When your Chevy Astro MAP sensor is beginning to go bad, you can use this handy How To Guide to test it. The MAP (Manifold Absolute Pressure) sensor is responsible for reading the atmospheric pressure of the air coming into your engine. Today I’ll be showing you how to test this pressure sensor in a 2001 Chevrolet Astro van.
The engine powering our test vehicle is a GMC 4.3 L V6, and the MAP sensor is mounted externally.
This sensor is a standard 3 pin MAP style unit with 3 wires; power, ground and signal. Some of the more common OBDII trouble codes that can spring up from a failing MAP sensor are P0106, P0107 or P0108.
If you own a Astro that’s built before 1995, it’s a OBDI vehicle. The trouble code for the OBDI Astro is a Code 33 Manifold Absolute Pressure Sensor Circuit High Signal or Code 34 Circuit Low Signal.
How To Test Chevy Astro MAP Sensor
The aftermarket part number for your Chevy Astro MAP sensor is AS59. This part is mounted externally to your intake manifold, and is connected to a three pin weatherproof connector.
To begin testing your MAP sensor in your Chevy, you will need a multimeter. If you are not certain what a multimeter is, check out our handy guide on how to use one here. Using this tool you will be testing your MAP sensor to see if it’s working correctly.
Testing the Chevy Astro MAP Sensor for Power
To test your sensor use the three pins shown in the Chevy Astro MAP sensor wiring diagram below. Make sure to find your MAP sensor and orientate the pins according to the diagram from left to right, facing towards the MAP connector.
Insert your Astro key into the ignition and turn to the “ON” position. This will send power to all of your engine sensors, but do not turn the engine on. Unplug your MAP sensor connector, and test the PIN A for a 5 volt signal.
Do this by placing the black lead on your negative battery terminal, and gently probing PIN A with the red lead. Do not force or push the lead into the wire connector, as you may damage the connector itself.
If you see that power at this pin, you can test the MAP sensor for a low reference ground signal. PIN C is the terminal you will be testing with your multimeter to see if there’s a ground signal present.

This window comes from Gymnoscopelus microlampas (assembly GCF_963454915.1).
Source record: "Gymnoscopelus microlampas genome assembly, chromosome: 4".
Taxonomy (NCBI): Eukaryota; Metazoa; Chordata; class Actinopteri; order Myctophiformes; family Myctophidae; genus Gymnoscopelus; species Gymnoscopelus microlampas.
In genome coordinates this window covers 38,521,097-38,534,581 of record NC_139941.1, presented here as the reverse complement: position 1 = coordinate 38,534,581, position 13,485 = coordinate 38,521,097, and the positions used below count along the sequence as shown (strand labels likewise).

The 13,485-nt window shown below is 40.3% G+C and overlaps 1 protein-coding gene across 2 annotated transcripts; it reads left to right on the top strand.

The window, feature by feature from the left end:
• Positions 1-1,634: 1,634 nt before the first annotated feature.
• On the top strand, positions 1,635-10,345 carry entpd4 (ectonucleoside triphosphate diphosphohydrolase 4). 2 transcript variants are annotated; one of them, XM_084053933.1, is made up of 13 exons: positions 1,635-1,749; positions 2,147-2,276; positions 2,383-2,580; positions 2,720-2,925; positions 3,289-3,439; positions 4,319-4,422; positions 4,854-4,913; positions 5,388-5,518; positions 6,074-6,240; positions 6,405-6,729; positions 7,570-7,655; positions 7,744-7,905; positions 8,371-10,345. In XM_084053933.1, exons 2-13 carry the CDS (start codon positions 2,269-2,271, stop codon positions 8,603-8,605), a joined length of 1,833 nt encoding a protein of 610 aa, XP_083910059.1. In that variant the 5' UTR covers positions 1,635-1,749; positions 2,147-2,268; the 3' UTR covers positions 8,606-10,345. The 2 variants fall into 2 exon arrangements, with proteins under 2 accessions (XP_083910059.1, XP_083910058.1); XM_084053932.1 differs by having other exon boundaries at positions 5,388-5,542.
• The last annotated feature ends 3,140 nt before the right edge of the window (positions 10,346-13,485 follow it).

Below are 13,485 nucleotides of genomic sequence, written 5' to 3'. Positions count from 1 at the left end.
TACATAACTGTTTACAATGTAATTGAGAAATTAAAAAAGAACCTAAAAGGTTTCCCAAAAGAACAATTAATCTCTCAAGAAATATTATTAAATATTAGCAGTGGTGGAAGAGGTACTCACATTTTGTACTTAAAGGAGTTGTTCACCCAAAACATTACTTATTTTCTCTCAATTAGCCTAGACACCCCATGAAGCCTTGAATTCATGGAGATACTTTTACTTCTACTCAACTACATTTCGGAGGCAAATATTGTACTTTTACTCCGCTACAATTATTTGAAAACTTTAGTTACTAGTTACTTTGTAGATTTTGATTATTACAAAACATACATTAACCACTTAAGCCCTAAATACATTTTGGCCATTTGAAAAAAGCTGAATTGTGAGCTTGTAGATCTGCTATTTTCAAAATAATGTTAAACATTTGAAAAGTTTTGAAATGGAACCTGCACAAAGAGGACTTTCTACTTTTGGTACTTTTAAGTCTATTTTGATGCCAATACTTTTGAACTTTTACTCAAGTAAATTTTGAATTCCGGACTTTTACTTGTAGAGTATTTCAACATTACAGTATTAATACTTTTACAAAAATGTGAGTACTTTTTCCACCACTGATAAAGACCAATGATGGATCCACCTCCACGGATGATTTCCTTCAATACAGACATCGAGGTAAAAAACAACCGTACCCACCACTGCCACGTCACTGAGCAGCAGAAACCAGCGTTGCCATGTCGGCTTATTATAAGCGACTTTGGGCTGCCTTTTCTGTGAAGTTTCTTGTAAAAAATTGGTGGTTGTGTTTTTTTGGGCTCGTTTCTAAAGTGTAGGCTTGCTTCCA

Once you have determined that your Chevy Astro MAP sensor has power and ground, the next thing to do is test the signal wire.
Testing the Chevy Astro MAP Sensor Signal
Just as before you will be turning your ignition to the “ON” position, but do not start the engine. Reconnect your MAP sensor, and get a paper clip to properly backpin the connector.
Because your Chevy Astro MAP sensor must be connected to test the signal wire, you will need to push in the connector. Unfold the paper clip and insert it into the back of PIN B to make a positive connection with the metal connector. Remember you are doing this with the Chevy Astro MAP sensor plugged in.
If your engine is not turned on and no vacuum applied to the MAP sensor, you should see 4.7 volts at this pin. As vacuum increases to the inlet of the MAP sensor, the voltage will decrease.
You can test the operation using a Mighty vac or a similar hand held pumping device. By using the hand pump to increase vacuum, you are effectively replicating the rush of incoming air to your Astro engine.
Using the pump you can begin test the the MAP sensor operation by increasing vacuum to the intake manifold. This can be done through the brake assist hose or any number of the vacuum lines to the engine.
Test the unit by slowing introducing vacuum into your intake manifold. At 20 in. Hg you should see 1.1 Volts DC at PIN B. The voltage should be gradual and should not have any spikes or missing sections of voltage.
You now know how to test your Chevy Astro MAP sensor, and if you see any problems with the voltage signal replace the unit. Have any questions or comments regarding our guide? Leave us a comment below and let us know!